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Days of Remembrance: Forgotten History

MOUNTAIN HOME AIR FORCE BASE, Idaho -- In honor of the upcoming Days of Remembrance on, April 21, 2020, let us reflect on a portion of Nazi oppression that is often forgotten; the cruel suppression and targeting of members of what is now known as the Lesbian, Gay, Bisexual and Transgender (LGBT) community. While LGBT casualties and treatment during the Holocaust are small in comparison to other groups, its impact on LGBT rights is felt to this day.

The history of LGBT rights in Germany began well before Hitler came to power. Early in German unified history in 1867 Karl-Heinrich Ulrichs, a gay German lawyer, advocated for the decriminalization of same-sex sexual activity. In 1897, two decades before the Treaty of Versailles ended the First World War, Dr. Magnus Hirschfeld founded the very first organized gay rights group, the Scientific-Humanitarian Committee. After the war concluded, Germany was in a state of barely managed chaos. Kaiser Wilhelm II, Emperor of Germany, stepped down from power, and with him disappeared the stability of the monarchy. This left the country open for communist rebellions and paramilitary anti-communist movements, and among the chaos new ideas flourished. Berlin between 1919 and 1933 was home to a rising mindset; acceptance of homosexuality and what was then called transvestitism, both terms coined in Germany. Gay nightclubs and bars operated freely in Berlin and elsewhere in Germany, magazines geared towards gay men and lesbian women were published openly, and films like Girls in Uniform were created with storylines revolving around homosexual relationships. Of great significance was Dr. Hirschfeld’s own Institute for Sexual Science, devoted to learning about the complexities of sexuality. None of these developments would appear out of place in today’s world, and they all started more than a century ago.

All of this came to a swift end with the rise of the Nazi Party. While initially dismissive of homosexuality, and possessing high ranking and valuable gay members themselves, the Nazis eventually changed their philosophy. Gay Germans would not breed, and therefore would not further their ideal of a German master race. Upon Hitler gaining power, political enemies and movements were either killed off or silenced by other means. The Institute for Sexual Science was ransacked, its library destroyed among other undesirable literature in a mass book burning. Decades of research, studies and surveys were destroyed. The rosters of people kept at the Institute were used to make mass arrests of homosexuals, many of whom were later sent to concentration camps. Within months the blossoming LGBT rights movement was snuffed out. Participants either fled, went into hiding or were arrested. Further development of spy networks and informants rooted out further pursuit of homosexual activities over the following years.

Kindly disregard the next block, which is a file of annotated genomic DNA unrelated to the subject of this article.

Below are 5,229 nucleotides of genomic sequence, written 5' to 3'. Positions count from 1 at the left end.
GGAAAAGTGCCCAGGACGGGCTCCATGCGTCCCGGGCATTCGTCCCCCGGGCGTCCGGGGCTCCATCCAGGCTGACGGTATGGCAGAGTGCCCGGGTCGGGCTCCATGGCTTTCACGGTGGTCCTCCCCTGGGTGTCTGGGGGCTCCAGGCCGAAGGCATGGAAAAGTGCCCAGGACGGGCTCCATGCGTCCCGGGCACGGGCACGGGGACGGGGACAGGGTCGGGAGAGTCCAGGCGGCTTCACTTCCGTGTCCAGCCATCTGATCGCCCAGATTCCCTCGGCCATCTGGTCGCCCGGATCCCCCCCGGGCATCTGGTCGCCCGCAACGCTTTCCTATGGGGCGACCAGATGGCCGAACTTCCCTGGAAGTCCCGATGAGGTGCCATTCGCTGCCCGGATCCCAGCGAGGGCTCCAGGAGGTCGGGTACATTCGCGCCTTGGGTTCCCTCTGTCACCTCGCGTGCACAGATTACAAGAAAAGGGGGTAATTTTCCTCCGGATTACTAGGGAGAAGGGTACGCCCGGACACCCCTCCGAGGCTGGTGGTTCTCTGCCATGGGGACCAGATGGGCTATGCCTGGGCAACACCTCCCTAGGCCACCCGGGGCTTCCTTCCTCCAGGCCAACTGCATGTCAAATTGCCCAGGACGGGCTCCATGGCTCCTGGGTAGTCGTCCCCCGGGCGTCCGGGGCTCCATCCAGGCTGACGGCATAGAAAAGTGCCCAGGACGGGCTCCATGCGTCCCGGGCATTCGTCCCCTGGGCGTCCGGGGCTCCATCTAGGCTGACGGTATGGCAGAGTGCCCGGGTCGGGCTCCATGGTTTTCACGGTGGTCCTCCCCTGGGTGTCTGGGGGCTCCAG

The primary targets of Nazi persecution of homosexuals were gay German men. Homosexuals among what the Nazis deemed “lesser races” mostly ignored unless a German man was involved. Life as a homosexual in concentration camps was significantly worse than other detainees. Gays were separated so as not to “spread” homosexuality to other prisoners. They were given the most dangerous jobs, and were frequent victims of abuse, even among detainees. A lack of support network led to a high death rate, estimated at 65%. Homosexuals were subjected to experimentation, most often used to find a “cure” for homosexuality. The “cure” most often settled on was castration. By the end of the Holocaust, approximately 5,000-15,000 homosexuals died in Nazi persecution.

The end of the war and the liberation of Europe from Nazi tyranny did not end the persecution of homosexual people in Germany. Homosexuality was still criminalized, and many who served time in concentration camps were re-arrested to serve out the rest of their sentences, actions that were supported by American and British occupation forces. Few spoke out about the atrocities committed against LGBT people, and homosexuals were not recognized as victims of the Holocaust by any government until the early 2000’s. Article 175, the Nazi modified law forbidding “unnatural” sex acts among men, did not get repealed until 1967, two decades after the war ended.

The ideas originating in Germany before the Nazi regime strongly resemble concepts that have become mainstream in our era, and they predate the modern LGBT rights movement by almost 100 years. The brutal suppression of homosexuals in Germany stunted the growth of gay rights and destroyed valuable progress and research. Forgetting about these atrocities is what happened after the Holocaust. Let’s not forget about in now.

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